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Don’t let your skepticism turn into cynicism

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Hello. I thought we could have a word today about the difference between skepticism and cynicism.

Journalists are not strangers to being called cynical or jaded. Some of us even believe that jaded behavior is an asset for a journalist. It makes us immune to being taken for a ride, I have heard some of my peers say.

Sometimes this is a defense mechanism for all the things we have to see and the regularity with which people lie to us. (It’s often.) Sometimes it is in a reporter’s very nature to be cynical and so that frames their relationship with journalism.

But I don’t believe cynicism helps me as a journalist. Cynicism doesn’t leave much room for very many possibilities, including learning something new about my community or something new about someone in it.

Which is why I was so taken aback on Monday by the response to a small story we published about local landowner Mike Sandhu, who was quietly offering money to furloughed federal workers to help them pay their rent or mortgage. (Click here.) For the record, this was happening very low-key until I heard about it and publicized it. No one sought me out to tell this story.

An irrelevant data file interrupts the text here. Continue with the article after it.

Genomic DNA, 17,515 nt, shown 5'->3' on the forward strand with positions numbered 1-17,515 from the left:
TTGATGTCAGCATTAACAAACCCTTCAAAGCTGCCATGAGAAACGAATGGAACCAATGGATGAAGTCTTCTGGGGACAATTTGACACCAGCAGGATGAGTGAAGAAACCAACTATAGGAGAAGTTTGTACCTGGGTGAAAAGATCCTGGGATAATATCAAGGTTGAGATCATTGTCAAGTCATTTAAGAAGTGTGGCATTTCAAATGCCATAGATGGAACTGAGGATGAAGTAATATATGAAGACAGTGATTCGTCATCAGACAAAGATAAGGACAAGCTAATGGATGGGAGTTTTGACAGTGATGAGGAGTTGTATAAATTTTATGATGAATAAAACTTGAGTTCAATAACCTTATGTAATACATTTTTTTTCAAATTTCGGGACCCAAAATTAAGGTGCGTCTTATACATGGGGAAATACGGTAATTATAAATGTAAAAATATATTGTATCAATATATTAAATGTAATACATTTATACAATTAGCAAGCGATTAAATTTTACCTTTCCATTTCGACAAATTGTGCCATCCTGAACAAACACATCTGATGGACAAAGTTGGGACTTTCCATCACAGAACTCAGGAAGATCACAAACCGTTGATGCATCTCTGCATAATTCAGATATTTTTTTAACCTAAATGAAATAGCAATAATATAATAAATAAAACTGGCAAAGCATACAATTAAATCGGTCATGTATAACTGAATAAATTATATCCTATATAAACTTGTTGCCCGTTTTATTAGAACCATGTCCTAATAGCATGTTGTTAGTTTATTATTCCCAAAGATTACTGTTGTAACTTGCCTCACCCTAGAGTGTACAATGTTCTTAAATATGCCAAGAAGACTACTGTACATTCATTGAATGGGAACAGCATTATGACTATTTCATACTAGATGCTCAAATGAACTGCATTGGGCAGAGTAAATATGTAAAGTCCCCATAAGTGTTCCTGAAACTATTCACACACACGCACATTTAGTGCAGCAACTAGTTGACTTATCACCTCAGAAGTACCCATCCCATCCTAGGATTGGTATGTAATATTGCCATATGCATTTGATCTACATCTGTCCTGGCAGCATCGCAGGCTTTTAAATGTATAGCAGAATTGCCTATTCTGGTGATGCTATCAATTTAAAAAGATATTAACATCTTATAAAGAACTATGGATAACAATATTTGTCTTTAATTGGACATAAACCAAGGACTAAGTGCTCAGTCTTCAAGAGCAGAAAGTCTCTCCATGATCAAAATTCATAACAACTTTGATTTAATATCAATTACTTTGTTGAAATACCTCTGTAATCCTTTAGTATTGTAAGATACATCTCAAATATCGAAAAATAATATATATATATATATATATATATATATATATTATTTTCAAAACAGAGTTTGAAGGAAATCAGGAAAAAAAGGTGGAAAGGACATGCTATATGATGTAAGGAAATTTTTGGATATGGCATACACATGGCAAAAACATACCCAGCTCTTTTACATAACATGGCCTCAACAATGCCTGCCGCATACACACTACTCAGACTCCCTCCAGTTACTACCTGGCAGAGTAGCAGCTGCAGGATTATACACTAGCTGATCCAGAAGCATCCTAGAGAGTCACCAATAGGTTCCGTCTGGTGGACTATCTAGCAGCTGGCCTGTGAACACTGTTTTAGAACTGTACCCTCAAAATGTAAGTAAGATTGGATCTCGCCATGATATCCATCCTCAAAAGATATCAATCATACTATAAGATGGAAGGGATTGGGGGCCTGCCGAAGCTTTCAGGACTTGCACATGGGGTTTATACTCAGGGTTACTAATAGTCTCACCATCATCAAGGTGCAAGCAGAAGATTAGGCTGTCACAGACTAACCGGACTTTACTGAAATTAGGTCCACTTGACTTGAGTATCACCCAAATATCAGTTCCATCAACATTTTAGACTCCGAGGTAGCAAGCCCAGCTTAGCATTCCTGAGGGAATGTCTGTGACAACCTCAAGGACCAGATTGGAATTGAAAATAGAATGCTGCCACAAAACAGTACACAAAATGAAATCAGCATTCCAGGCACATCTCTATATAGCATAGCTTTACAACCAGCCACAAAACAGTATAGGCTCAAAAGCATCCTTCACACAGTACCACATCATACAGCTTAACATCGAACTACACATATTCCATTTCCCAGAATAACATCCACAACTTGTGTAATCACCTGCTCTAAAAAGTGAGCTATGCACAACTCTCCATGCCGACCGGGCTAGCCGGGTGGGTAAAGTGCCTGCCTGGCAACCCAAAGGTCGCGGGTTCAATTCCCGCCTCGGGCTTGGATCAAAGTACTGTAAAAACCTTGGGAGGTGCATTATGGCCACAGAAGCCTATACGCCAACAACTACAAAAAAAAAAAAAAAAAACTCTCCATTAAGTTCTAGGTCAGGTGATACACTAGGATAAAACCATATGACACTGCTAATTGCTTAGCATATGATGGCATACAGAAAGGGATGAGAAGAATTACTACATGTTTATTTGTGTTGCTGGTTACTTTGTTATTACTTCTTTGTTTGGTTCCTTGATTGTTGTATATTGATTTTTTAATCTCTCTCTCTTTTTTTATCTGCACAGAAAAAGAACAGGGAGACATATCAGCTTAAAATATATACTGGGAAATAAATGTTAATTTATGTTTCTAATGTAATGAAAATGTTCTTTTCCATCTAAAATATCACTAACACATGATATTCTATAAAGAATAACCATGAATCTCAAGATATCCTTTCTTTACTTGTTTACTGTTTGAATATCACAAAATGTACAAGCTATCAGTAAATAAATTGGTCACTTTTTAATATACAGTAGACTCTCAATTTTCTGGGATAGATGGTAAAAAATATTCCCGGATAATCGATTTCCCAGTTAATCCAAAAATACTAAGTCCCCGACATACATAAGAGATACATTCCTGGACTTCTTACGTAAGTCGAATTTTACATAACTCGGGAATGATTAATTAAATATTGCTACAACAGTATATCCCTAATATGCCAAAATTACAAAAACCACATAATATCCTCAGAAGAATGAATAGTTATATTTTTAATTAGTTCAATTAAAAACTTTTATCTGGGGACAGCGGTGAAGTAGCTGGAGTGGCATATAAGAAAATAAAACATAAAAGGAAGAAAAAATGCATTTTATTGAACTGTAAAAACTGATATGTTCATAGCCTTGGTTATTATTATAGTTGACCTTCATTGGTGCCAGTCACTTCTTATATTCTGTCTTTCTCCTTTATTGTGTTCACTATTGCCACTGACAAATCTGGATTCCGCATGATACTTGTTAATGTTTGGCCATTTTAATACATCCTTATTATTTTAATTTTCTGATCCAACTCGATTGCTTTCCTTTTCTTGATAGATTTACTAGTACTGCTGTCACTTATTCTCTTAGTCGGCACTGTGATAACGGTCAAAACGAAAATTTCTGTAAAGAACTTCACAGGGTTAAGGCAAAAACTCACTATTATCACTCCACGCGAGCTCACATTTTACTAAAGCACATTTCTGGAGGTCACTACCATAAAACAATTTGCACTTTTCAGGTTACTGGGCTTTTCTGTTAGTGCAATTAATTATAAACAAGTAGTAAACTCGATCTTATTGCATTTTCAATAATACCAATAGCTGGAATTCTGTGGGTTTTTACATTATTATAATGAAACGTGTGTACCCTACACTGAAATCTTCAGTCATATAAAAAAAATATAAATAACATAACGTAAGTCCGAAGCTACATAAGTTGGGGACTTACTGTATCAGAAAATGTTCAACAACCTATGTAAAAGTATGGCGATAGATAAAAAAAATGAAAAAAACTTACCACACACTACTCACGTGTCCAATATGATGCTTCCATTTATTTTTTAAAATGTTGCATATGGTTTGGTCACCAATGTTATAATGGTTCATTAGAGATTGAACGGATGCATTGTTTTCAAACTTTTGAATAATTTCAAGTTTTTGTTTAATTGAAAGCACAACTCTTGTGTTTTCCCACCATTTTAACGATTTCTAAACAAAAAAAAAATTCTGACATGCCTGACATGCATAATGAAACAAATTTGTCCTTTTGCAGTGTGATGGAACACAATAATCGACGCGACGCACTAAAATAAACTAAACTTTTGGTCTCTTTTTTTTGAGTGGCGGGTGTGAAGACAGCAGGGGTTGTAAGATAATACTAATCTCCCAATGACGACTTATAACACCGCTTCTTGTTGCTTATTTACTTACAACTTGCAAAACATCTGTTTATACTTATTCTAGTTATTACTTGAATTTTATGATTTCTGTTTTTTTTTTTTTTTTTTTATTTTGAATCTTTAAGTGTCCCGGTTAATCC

And I took it for what it was — a guy trying to help his neighbors — because in this moment, that’s all it is. For all the rebuke directed toward him on our Facebook that he is just doing this to garner votes for some theoretical future version of Measure M, right now — in this moment — Tracy families are suffering and someone is offering some small relief.

Whatever you may think, I am neither a shill nor a rube. I just have the capacity to view this act on its own and take it for what it appears to be. Because while I may be skeptical in the practice of journalism, I am not cynical enough to think there is nefarious purpose behind every action. And I trust the people he wants to help. I believe in their ability to accept his help without feeling beholden. And I appreciate that someone wants to do something for them.

My advice to those who lobbed barbs on social media at a man giving his money to those in need is just to breathe for a second and accept the world for what it is right now, not what you fear it may become. If we all do that and not act cynically, the world has a chance of surprising you in a positive way.

If you still want to call Executive Editor Michael Ellis Langley a rube, feel free to email him at or call him at 830-4231.

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